While the largest 20 syndicates have remained relatively stable over the past five years, their ranking by size has changed significantly. In 2017, Axa XL (formerly Catlin) 2003 and MS Amlin 2001 were the two largest syndicates, and the only ones writing over £2 billion of gross written premiums. By 2021, they had slipped to No. 8 and No. 9, respectively. Meanwhile, Beazley 2623, the fifth-largest syndicate in 2017, is now the only one with over £2 billion of gross written premiums. There has also been a significant bifurcation between syndicates in their growth stories.
In our previous analysis on the Lloyd's market, we have noted that many of the syndicates that left Lloyd's market tended to be smaller and more recently established. However, our most recent analysis of the top-20 syndicates demonstrates larger, established players have also been affected by PMD's work. Of the top-20 syndicates, five have shrunk in terms of net premiums over 2017-2021. Two of the five were once the largest syndicates in the market. Premium reductions were most noticeable over 2019-2020.
Performance is Key
While Lloyd's management is clearly focused on driving out unprofitable business from the market, this has not resulted in a blanket shutdown of growth for the top-20 syndicates.
While some growth has been the result of mergers and acquisitions (such as Axis acquiring Novae), many syndicates have seen organic growth too, underpinned by both rate and volume increases. Unsurprisingly our analysis shows that the key determinant of whether a syndicate has grown or not has been its underwriting performance. While Lloyd's management has restricted growth for those underperforming, it has been keen to emphasize that those syndicates (often called "light-touch syndicates") that have demonstrated their ability to write with discipline and meet or exceed their own forecasts should be allowed to grow. Syndicates that have recorded lower combined ratios over the past five years tend to see higher growth rates than those with worse combined ratios (see chart 7). Stronger performers also tend to have less volatility in their underwriting results.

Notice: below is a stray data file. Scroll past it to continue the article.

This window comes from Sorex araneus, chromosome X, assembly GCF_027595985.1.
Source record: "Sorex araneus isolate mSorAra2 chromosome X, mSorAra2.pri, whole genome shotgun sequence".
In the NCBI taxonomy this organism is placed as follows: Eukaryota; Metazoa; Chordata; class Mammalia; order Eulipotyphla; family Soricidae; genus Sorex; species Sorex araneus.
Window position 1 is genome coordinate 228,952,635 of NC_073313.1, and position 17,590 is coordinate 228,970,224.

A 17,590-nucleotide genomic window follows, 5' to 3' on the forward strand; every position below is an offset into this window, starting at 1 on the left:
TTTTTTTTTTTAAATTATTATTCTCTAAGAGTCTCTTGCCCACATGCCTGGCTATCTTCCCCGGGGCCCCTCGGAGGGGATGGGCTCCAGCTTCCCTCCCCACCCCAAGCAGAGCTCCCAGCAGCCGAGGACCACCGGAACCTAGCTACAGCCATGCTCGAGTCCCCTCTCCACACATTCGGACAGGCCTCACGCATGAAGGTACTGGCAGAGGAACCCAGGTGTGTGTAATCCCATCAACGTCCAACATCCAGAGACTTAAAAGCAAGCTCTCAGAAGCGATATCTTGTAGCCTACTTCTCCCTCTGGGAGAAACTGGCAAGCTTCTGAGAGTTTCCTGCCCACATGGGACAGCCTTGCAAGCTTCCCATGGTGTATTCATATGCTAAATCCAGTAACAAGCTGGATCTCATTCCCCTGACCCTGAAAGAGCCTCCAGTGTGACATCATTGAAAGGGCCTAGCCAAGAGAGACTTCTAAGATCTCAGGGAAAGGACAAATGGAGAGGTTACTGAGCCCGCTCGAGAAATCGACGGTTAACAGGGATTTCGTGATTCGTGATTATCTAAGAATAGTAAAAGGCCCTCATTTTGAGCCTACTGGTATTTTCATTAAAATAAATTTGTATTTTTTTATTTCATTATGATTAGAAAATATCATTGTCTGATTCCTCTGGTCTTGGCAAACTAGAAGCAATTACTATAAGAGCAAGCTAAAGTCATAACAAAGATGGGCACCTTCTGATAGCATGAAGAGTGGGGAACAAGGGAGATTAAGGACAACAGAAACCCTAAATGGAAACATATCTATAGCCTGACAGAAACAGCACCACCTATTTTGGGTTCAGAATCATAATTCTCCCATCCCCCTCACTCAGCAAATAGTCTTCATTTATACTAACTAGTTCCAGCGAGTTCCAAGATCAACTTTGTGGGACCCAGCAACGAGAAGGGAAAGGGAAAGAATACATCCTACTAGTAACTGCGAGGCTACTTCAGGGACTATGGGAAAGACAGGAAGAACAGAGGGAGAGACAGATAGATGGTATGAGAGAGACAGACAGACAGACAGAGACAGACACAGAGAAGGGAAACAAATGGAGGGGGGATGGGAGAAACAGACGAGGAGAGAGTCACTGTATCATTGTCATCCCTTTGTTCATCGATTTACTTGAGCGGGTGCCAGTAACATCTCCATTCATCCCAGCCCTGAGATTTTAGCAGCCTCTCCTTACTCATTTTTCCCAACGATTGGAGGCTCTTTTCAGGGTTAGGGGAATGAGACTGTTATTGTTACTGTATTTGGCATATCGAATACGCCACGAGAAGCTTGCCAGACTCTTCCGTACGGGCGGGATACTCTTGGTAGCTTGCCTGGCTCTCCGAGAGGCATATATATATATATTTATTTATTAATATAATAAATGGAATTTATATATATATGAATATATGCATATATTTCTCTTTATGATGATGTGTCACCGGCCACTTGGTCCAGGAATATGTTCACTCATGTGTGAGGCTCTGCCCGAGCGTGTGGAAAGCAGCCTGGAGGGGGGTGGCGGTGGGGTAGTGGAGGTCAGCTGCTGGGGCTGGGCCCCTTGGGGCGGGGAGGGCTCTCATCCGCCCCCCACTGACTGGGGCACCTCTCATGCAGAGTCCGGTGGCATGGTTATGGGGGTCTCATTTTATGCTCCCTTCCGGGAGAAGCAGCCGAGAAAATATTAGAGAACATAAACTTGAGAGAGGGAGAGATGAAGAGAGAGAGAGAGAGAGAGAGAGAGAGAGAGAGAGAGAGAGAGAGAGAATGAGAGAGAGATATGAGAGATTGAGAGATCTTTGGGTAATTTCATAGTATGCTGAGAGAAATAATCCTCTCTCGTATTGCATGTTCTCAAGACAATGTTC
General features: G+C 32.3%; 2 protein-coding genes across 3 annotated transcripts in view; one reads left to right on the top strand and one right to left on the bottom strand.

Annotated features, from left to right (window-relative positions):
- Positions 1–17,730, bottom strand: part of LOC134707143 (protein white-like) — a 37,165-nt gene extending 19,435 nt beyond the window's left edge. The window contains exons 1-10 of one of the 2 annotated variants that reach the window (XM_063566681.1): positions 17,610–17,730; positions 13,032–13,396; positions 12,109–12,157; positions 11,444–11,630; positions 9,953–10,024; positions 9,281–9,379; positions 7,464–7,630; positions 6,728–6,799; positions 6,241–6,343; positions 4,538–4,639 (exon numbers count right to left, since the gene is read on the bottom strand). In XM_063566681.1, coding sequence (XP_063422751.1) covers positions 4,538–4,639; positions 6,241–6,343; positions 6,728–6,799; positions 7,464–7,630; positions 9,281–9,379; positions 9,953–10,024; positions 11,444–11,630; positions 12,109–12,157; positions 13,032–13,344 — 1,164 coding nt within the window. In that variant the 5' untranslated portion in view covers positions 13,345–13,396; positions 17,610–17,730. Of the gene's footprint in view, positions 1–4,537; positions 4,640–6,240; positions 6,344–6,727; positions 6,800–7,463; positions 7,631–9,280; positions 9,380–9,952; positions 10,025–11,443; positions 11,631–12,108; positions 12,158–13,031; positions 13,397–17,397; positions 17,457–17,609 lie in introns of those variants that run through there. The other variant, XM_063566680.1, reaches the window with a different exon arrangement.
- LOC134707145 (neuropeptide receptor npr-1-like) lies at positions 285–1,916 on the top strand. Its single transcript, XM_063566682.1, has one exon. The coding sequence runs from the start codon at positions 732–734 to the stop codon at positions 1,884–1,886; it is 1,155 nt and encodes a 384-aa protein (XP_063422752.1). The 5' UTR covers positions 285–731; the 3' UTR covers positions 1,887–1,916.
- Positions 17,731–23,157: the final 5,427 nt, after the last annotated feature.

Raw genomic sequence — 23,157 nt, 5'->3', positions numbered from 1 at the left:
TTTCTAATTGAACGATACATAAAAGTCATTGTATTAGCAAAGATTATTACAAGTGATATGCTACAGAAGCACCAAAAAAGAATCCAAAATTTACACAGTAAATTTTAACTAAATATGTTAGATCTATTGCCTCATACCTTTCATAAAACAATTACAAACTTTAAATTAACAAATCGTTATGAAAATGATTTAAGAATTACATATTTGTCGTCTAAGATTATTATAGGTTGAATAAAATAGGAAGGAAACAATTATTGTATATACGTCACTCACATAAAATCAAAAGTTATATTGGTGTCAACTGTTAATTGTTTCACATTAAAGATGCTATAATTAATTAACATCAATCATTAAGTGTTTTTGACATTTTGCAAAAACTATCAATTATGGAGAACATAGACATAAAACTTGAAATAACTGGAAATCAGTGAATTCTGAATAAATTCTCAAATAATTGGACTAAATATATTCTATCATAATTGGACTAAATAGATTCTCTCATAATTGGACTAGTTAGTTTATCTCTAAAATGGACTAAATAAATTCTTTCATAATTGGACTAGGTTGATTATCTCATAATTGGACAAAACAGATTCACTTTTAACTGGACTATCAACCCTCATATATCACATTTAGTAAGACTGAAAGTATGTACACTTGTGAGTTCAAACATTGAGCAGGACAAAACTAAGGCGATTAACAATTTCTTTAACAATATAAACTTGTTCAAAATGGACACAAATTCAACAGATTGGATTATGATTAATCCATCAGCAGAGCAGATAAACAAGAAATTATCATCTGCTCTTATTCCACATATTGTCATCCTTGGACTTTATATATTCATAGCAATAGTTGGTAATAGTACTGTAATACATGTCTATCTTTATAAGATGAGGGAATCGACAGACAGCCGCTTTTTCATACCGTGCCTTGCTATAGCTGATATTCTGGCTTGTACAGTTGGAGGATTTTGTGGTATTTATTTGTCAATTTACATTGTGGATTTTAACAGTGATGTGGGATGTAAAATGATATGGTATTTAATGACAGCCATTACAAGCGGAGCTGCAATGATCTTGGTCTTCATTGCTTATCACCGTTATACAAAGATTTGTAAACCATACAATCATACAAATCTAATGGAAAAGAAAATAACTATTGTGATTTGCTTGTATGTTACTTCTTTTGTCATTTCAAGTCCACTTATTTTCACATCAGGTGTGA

Another noteworthy dynamic when comparing strong and poor performers is their response to the soft market conditions seen at Lloyd's during 2012-2016. A common feature of the strongest performers in 2017-2021 was their discipline over 2012-2016, with premiums either flatlining or declining, demonstrating strong cycle management and discipline around technical rates. On the other hand, those that performed poorly in recent years grew over 2012-2016, leaving them in a weaker position as the market faced tougher operating conditions.
Keeping Up The Momentum
While we believe that the current Lloyd's management team has achieved much since 2017, significant challenges lie ahead. The digitalization of the market is chief among them, but other projects--such as a new investment platform for syndicates, attracting third-party capital to the market, and continuing to reduce the market's expense ratio--will also keep management busy. However, improving the efficiency of the market remains an opportunity for Lloyd's to cement its place as a leading international reinsurance marketplace. We expect that the key question for Lloyd's over the next three years is whether it will be able to execute these projects while maintaining underwriting discipline.
This report does not constitute a rating action.
|Primary Credit Analyst:||Robert J Greensted, London + 44 20 7176 7095;|
|Secondary Contact:||Ali Karakuyu, London + 44 20 7176 7301;|
|Additional Contact:||Insurance Ratings EMEA;|